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It’s Cyber Monday (can you say contrived promotional event) and I have already been to O’Hare to drop my daughter off.  Amazing how crowded it was even at 5 AM.

Great football games over the holiday weekend, but none better than the Packers beating the Patriots yesterday in what was deemed a Super Bowl preview.  Feels good now but the next week is another game.

Here are a few financial articles I suggest for some good Post-Thanksgiving financial reading:

Jim Blankenship offers some Year-End Charitable Giving Tips at Getting Your Financial Ducks in a Row.

Mike Piper answers a reader question Which Accounts Should I Spend From Each Year In Retirement? at Oblivious Investor.

Christine Benz provides an example of A Conservative Retirement Saver Portfolio for ETF Investors at Morningstar.com.

Larry Light shared a piece from financial advisor and blogger Jeff Rose Make Your Money Last In Retirement (Pt. 2) at Forbes.

Ben Steverman writes Hedge Funds Lose Money for Everyone, Not Just the Rich at Bloomberg.

John Wasik shares Five Ways to Protect Yourself on Cyber Monday at Forbes.

For now the Packers reign supreme but the Falcons visit Lambeau for next week’s Monday Night game and they will pose a tough challenge.  Enjoy Cyber Monday and the rest of the week.

Are You Ready For Retirement?

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To my readers:

The infographic that was originally included in this post was taken down as was the link to the firm that supplied it due to a malware warning on their site.  Please check out the many other posts on this site in the retirement category and other categories that may interest you.  I apologize for any inconvenience but your online safety in viewing my site is of the utmost importance to me.

Original post without reference to the infographic

Happy Thanksgiving to all of you and to your families.  We are thankful for having all five of us home together and the time we get to spend as family. For anyone with adult kids you know that doesn’t happen as often as we might like sometimes.

As I write this we are sitting out Black Friday as we always do and looking forward to a weekend filled with family, great leftovers, and football. Especially on Sunday when I am hoping for a Packer victory over the Partriots at Lambeau Field.

Retirement is a journey.  I can’t think of a better time to get started or to gauge your progress than now no matter what your age.  Why not take some time over the last month of year to ensure that you hit the ground running in 2015?

Five Things to do During a Stock Market Correction

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As you may or may not know the stock market has been going through some tough days recently.  For example the S&P 500 Index is down about 8% from its all-time high reached in September of this year.  While we are not officially in correction mode (this is usually defined as a 10% or greater drop in an index) there has been a lot of volatility lately.  Here are five things you should do during a stock market correction.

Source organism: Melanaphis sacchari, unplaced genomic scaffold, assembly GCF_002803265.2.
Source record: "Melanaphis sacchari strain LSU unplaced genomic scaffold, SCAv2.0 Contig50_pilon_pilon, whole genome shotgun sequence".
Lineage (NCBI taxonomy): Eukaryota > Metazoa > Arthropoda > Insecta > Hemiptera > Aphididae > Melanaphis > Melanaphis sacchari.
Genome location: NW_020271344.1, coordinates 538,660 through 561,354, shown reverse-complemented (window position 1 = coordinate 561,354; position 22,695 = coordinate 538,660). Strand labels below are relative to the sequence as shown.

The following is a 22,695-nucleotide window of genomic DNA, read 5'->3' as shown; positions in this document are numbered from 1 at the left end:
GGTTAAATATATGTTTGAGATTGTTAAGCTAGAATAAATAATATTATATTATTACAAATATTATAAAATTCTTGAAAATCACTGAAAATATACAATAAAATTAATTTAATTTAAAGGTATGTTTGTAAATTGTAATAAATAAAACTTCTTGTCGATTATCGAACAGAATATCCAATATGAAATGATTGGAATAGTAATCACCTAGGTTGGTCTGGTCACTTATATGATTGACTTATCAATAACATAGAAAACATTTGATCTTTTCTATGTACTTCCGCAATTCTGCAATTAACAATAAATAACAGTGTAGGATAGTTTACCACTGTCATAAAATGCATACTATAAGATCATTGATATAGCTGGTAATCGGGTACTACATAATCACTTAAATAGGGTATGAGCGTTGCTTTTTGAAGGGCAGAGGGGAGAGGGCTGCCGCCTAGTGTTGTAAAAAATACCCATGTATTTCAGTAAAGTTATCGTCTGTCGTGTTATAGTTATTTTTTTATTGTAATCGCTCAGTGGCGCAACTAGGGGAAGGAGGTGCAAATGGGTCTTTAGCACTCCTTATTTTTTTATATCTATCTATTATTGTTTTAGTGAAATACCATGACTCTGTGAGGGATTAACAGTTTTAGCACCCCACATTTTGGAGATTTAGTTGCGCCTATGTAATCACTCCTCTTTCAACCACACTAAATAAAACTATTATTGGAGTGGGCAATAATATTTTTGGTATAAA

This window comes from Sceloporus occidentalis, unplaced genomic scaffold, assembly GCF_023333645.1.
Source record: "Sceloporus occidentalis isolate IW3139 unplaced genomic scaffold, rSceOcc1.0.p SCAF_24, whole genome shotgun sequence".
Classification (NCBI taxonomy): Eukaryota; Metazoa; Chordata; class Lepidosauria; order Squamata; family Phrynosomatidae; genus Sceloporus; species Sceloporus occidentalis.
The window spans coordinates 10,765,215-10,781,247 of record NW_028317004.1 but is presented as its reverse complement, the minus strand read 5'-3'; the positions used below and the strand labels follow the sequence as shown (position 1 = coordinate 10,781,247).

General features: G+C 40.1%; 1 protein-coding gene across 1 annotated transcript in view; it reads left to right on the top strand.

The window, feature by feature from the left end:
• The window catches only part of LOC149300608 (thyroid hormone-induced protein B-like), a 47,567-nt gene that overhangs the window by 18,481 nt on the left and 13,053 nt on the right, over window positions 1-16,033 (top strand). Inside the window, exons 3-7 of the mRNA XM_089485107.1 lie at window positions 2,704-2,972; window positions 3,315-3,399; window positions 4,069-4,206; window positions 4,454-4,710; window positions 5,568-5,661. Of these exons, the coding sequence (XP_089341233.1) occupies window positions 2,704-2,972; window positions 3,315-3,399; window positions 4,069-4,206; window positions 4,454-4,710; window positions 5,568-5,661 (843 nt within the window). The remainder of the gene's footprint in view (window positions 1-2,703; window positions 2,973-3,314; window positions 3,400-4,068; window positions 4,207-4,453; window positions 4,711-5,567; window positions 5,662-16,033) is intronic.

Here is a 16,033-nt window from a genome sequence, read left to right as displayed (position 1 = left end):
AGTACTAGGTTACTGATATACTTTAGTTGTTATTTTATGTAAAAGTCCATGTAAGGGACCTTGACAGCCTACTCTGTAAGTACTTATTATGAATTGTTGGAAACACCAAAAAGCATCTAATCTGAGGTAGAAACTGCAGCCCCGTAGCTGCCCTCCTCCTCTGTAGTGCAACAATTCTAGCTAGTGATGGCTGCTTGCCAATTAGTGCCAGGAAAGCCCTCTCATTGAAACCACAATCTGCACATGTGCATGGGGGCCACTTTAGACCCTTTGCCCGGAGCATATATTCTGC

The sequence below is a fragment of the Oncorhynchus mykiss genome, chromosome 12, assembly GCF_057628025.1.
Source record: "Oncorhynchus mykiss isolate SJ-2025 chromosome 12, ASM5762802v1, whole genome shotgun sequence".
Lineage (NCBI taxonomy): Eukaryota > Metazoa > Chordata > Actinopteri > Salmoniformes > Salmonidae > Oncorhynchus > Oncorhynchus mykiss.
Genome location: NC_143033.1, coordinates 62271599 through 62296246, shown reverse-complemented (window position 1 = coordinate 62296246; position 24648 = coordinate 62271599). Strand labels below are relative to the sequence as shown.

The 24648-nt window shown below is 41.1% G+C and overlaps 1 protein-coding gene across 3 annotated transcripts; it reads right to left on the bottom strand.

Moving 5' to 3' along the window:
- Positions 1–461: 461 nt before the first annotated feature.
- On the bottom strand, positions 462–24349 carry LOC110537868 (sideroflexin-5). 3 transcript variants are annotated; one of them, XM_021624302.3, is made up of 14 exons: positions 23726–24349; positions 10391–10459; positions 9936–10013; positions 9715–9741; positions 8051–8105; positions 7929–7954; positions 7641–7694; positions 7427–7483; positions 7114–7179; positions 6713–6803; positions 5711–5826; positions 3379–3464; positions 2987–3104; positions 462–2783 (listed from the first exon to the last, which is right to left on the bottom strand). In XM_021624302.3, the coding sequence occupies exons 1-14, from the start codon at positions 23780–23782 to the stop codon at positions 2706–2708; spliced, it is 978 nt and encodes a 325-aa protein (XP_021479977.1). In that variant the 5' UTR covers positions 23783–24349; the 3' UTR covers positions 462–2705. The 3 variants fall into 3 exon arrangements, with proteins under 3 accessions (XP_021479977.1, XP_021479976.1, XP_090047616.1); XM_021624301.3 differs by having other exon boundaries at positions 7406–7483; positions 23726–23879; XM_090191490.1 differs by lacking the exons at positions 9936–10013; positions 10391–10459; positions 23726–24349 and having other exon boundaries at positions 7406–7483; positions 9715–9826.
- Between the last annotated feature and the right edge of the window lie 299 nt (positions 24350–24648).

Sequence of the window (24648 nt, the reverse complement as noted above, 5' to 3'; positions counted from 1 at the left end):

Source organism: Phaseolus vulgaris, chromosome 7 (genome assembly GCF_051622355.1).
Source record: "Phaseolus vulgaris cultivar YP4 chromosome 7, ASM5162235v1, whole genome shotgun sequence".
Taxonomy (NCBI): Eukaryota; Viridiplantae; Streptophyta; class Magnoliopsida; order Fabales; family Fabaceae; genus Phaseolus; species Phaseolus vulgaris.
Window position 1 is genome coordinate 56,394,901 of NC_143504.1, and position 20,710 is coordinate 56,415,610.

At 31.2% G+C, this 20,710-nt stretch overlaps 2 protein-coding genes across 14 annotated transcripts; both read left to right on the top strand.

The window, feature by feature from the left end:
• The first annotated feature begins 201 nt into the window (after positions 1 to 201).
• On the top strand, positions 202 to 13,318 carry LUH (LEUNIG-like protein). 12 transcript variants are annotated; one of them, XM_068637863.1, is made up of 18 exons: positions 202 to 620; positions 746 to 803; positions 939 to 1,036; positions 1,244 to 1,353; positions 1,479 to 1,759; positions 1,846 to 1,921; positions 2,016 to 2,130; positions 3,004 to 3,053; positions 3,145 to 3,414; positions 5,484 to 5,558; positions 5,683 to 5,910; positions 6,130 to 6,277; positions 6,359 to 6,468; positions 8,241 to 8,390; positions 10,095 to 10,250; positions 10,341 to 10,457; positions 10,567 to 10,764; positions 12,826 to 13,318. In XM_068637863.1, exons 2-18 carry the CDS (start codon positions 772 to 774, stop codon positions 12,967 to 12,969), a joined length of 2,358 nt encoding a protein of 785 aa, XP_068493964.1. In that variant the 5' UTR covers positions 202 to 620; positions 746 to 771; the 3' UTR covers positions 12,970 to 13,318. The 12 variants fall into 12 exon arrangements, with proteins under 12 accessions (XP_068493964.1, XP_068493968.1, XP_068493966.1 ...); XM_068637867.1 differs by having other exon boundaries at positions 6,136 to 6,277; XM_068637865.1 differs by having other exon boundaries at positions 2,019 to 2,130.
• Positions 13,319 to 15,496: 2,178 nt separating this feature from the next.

Do nothing

Assuming that you have a financial plan with an investment strategy in place there is really nothing to do at this point.  Ideally you’ve been rebalancing your portfolio along the way and your asset allocation is largely in line with your plan and your risk tolerance.  Making moves in reaction to a stock market correction (official or otherwise) is rarely a good idea.  At the very least wait until the dust settles.  As Aaron Rodgers told the fans in Green Bay after the Packers 1-2 start, relax.  They have since won three straight.  Sound advice for fans of the greatest team on the planet and investors as well.

Review your mutual fund holdings

I always look at rough market periods as a good time to take a look at the various mutual funds and ETFs in a portfolio.  What I’m looking for is how did they hold up compared to their peers during the market downturn.  For example during the 2008-2009 market debacle I looked at funds to see how they did in both the down market of 2008 and the up market of 2009.  If a fund did worse than the majority of its peers in 2008 I would expect to see better than average performance in the up market of 2009.  If there was under performance during both periods to me this was a huge red flag.

Don’t get caught up in the media hype

If you watch CNBC long enough you will find some expert to support just about any opinion about the stock market during any type of market situation.  This can be especially dangerous for investors who might already feel a sense of fear when the markets are tanking.  I’m not discounting the great information the media provides, but you need to take much of this with a grain of salt.  This is a good time to lean on your financial plan and your investment strategy and use these tools as a guide.